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American Association for the Advancement of Science

Darcin helps mice remember where scent marks are

Close-up photograph of a mouse's nose and whiskers.
[Image courtesy of Dr. Michael Thom, Department of Biology at University of York]

Scent marks, or the odors that mammals leave behind to mark their territory, contain cocktails of chemicals that pass on information about the animal's gender and social status. Animals regularly revisit scent marks to get more information about the creature leaving them, but until now researchers have not known how animals relocate these scent marks days or even weeks after first finding them.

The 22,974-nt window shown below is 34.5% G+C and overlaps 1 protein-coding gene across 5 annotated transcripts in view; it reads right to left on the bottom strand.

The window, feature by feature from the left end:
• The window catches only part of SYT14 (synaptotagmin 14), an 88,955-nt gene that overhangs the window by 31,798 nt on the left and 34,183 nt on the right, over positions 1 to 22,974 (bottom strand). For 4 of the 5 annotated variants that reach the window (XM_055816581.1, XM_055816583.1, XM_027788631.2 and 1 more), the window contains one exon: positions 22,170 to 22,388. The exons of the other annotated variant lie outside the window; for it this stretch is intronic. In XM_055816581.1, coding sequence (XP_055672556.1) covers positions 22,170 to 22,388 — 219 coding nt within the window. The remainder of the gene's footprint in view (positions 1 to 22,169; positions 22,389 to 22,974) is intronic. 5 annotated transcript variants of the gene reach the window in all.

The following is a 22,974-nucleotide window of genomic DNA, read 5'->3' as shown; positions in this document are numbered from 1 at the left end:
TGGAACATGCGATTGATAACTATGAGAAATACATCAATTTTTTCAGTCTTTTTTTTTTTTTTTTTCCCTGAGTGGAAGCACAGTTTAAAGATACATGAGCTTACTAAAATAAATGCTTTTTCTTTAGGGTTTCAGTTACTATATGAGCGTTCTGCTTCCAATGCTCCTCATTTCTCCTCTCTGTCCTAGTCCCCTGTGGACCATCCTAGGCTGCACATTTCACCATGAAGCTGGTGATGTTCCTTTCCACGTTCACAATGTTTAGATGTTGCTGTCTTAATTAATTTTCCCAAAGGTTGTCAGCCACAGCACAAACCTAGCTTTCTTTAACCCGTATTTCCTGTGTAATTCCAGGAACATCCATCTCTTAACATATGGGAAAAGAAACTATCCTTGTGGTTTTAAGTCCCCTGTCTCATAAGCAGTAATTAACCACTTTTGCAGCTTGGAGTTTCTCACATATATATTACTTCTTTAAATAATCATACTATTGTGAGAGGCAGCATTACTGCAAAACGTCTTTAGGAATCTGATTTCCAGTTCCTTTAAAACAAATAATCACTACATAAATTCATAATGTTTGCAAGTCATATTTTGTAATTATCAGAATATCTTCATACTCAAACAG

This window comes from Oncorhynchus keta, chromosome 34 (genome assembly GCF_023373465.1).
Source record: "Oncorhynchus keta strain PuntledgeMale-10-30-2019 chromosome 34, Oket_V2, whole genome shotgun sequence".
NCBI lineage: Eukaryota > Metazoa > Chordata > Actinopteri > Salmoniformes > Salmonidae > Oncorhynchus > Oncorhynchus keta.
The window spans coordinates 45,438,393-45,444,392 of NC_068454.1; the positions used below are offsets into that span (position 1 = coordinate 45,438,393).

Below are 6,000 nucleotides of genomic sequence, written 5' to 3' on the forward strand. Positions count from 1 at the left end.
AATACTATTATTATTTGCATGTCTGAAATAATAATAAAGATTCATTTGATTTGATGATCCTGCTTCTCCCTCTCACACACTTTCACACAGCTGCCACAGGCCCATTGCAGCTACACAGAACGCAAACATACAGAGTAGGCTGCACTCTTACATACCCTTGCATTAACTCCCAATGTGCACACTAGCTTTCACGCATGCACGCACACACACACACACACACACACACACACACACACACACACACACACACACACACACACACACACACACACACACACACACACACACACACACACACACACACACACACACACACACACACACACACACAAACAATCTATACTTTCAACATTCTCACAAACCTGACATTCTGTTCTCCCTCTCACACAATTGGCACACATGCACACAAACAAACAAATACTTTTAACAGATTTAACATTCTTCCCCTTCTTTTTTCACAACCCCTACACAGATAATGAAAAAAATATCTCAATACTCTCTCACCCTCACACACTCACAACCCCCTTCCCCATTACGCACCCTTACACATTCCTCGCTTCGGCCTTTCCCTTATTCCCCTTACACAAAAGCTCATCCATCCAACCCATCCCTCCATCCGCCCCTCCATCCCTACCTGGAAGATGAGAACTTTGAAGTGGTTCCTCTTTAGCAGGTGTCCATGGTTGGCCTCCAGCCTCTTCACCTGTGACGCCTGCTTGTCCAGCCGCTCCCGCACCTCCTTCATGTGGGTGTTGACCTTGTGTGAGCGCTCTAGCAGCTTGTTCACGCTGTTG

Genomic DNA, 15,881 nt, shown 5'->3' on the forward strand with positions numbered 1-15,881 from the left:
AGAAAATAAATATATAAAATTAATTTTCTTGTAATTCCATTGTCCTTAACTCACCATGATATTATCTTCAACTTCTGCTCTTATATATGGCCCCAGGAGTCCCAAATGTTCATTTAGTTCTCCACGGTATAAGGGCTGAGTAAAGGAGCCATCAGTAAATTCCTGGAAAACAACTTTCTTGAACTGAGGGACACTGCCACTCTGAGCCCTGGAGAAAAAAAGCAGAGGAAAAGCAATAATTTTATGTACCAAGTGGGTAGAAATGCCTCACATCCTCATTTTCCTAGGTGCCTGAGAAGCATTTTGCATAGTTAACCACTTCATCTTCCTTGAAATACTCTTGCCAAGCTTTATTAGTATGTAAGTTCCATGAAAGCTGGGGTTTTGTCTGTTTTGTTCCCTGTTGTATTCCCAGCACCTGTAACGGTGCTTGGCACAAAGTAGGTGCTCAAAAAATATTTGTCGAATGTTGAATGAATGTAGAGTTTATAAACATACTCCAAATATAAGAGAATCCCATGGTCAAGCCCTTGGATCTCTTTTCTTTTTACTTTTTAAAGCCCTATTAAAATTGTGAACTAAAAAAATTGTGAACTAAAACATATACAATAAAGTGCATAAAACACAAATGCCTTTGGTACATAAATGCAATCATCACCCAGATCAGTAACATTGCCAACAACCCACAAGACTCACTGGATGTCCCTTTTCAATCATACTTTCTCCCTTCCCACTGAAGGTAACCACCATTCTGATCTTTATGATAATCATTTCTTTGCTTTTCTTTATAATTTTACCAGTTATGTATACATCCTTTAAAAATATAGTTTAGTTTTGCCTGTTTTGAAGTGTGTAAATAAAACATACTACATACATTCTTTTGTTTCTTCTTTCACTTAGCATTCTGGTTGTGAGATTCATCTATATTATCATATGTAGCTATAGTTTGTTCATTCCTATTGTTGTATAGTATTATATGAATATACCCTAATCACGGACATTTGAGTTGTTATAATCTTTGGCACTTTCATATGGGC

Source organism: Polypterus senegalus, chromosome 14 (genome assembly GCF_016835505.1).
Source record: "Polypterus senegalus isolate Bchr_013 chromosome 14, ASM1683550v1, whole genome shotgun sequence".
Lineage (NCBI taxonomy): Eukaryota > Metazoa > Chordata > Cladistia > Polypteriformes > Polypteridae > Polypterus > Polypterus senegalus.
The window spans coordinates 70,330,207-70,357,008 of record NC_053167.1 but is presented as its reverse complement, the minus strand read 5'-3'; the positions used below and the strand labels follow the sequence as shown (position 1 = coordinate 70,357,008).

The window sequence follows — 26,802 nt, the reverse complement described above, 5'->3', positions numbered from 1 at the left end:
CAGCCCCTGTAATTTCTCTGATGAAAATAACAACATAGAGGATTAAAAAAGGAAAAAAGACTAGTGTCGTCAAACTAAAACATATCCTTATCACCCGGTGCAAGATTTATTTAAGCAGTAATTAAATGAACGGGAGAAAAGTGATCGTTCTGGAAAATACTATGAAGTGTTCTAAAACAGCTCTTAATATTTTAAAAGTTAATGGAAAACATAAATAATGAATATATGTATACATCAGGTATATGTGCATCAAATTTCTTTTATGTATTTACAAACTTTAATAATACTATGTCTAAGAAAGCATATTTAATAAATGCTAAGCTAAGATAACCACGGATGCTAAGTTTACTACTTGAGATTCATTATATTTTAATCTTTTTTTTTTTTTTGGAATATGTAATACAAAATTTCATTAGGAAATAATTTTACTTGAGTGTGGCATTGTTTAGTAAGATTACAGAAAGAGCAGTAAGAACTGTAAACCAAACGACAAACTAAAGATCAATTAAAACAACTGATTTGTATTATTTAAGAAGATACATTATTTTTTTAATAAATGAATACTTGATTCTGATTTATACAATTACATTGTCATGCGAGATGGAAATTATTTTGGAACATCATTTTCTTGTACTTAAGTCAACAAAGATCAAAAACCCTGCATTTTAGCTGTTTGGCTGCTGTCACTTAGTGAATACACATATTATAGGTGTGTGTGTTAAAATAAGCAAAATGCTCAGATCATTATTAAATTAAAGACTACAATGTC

Sarah Roberts and colleagues experimented with mice and found that a protein known as darcin, which is found in the rodents' urine, allows female mice to remember where male mice have left their scents. The researchers discovered that female mice—as well as competitive males—preferred to be in locations where male urine or darcin that was made in the lab had been placed. Female mice even remembered those locations and investigated them for two weeks after the scents had been removed, they say.

These new findings suggest that the darcin protein helps mice to remember locations, allowing them to relocate scent marks they have encountered in the past as well as areas where mice are known to socialize. And, according to the researchers, proteins that are similar to darcin might also act as stimuli for rodents to learn.